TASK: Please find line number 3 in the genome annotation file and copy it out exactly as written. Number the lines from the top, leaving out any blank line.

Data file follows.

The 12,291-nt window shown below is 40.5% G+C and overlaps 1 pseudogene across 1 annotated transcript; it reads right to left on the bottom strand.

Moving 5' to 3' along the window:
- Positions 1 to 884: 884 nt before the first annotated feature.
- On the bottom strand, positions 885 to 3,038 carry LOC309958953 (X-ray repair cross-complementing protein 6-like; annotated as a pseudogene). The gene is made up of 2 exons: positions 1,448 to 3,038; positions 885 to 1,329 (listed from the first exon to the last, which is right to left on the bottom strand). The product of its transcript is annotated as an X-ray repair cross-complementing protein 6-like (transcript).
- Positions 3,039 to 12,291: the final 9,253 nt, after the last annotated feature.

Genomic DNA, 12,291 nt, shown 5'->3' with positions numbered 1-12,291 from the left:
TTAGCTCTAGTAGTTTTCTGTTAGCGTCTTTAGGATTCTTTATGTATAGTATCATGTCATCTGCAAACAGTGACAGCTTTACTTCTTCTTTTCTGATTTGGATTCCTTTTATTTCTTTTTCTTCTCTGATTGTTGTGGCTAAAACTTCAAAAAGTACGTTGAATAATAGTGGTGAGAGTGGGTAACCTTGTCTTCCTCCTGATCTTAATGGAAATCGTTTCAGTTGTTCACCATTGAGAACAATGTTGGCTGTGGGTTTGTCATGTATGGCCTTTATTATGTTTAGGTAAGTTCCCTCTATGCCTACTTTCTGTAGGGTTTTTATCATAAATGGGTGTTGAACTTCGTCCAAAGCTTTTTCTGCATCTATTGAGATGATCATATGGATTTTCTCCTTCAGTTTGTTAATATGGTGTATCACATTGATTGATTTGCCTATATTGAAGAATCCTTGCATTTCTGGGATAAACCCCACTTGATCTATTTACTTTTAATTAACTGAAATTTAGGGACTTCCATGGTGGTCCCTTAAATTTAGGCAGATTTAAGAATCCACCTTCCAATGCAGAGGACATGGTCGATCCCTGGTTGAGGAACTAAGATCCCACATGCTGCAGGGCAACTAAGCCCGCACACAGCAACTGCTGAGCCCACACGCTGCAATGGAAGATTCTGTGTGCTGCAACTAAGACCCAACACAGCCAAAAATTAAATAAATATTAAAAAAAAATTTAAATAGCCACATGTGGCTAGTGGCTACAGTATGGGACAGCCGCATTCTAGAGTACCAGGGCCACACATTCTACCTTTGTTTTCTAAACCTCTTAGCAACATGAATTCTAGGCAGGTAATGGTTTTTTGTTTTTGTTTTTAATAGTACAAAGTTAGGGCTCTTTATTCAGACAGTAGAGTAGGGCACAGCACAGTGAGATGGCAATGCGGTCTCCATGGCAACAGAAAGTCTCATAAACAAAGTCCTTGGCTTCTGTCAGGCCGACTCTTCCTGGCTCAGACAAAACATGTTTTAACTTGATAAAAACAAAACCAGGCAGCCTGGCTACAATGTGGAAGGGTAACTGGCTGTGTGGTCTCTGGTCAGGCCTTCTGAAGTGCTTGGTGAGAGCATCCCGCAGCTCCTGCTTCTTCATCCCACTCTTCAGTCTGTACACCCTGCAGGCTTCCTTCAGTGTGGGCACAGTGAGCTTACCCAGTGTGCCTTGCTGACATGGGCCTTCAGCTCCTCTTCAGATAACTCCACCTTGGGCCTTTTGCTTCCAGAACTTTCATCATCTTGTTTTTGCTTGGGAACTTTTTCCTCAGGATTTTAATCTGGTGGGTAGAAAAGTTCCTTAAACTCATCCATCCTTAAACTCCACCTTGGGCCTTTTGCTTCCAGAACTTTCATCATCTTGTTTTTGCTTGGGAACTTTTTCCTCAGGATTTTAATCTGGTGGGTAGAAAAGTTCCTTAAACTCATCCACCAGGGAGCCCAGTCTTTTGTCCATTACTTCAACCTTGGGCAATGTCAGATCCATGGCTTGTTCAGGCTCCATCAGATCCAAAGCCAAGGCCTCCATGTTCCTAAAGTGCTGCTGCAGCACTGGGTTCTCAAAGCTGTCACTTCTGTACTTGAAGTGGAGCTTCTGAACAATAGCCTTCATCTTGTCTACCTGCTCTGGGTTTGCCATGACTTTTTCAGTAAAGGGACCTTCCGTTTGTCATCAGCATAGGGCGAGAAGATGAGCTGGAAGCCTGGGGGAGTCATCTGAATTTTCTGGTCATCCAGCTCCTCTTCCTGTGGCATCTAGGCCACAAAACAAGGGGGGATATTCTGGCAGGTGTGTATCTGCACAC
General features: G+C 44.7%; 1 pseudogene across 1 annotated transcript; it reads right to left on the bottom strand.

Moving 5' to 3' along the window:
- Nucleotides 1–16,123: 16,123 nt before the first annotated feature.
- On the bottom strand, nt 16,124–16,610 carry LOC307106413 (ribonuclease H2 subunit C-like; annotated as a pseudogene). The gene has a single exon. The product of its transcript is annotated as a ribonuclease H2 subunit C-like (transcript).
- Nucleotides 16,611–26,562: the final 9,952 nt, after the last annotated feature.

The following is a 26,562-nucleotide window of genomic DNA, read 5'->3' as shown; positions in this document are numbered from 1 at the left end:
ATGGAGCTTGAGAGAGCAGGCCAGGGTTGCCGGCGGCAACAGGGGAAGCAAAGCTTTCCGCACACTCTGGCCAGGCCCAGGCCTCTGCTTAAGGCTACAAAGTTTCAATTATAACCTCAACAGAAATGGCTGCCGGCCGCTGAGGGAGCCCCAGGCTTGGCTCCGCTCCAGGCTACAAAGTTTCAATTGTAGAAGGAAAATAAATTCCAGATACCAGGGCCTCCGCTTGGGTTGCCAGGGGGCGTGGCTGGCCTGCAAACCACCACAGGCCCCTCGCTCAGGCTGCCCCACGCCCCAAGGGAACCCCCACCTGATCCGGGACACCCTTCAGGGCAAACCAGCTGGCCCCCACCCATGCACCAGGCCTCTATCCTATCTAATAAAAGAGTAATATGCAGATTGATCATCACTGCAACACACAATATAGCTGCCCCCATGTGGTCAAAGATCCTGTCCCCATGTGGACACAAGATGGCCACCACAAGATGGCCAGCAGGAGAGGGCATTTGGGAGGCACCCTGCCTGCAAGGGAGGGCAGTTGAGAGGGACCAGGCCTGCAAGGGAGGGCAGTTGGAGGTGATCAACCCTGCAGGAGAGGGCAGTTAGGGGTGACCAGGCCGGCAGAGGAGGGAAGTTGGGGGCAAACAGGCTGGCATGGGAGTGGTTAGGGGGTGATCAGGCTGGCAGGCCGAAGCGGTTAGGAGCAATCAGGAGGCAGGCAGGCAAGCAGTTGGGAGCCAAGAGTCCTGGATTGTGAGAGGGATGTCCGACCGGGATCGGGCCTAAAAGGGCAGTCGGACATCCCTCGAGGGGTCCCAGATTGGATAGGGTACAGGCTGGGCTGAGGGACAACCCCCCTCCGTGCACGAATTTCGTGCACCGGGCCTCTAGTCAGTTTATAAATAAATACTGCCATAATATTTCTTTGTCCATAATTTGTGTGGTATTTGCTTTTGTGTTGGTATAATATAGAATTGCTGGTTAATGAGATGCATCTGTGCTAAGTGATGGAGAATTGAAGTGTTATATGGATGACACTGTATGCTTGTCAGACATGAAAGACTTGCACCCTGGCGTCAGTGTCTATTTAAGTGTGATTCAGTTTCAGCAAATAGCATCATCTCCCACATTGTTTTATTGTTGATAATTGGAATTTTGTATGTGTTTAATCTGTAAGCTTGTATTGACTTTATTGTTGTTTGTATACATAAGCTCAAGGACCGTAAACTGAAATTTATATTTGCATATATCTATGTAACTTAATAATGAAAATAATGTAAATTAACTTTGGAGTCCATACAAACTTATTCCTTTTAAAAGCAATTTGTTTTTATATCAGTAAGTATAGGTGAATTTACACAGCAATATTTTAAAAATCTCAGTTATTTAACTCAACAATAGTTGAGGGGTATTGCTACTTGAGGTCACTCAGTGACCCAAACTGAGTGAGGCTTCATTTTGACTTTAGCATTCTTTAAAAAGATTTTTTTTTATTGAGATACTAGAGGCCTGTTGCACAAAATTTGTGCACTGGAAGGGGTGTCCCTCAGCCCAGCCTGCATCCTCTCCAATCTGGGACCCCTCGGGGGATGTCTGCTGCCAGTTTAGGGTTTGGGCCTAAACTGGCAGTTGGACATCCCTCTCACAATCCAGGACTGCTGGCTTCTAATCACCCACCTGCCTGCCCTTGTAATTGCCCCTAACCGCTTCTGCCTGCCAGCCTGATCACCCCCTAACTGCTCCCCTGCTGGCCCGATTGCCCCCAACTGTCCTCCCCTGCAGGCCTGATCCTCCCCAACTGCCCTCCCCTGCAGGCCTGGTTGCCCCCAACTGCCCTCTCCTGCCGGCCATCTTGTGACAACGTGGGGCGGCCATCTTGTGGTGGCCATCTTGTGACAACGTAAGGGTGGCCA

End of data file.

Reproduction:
- Positions 1 to 884: 884 nt before the first annotated feature.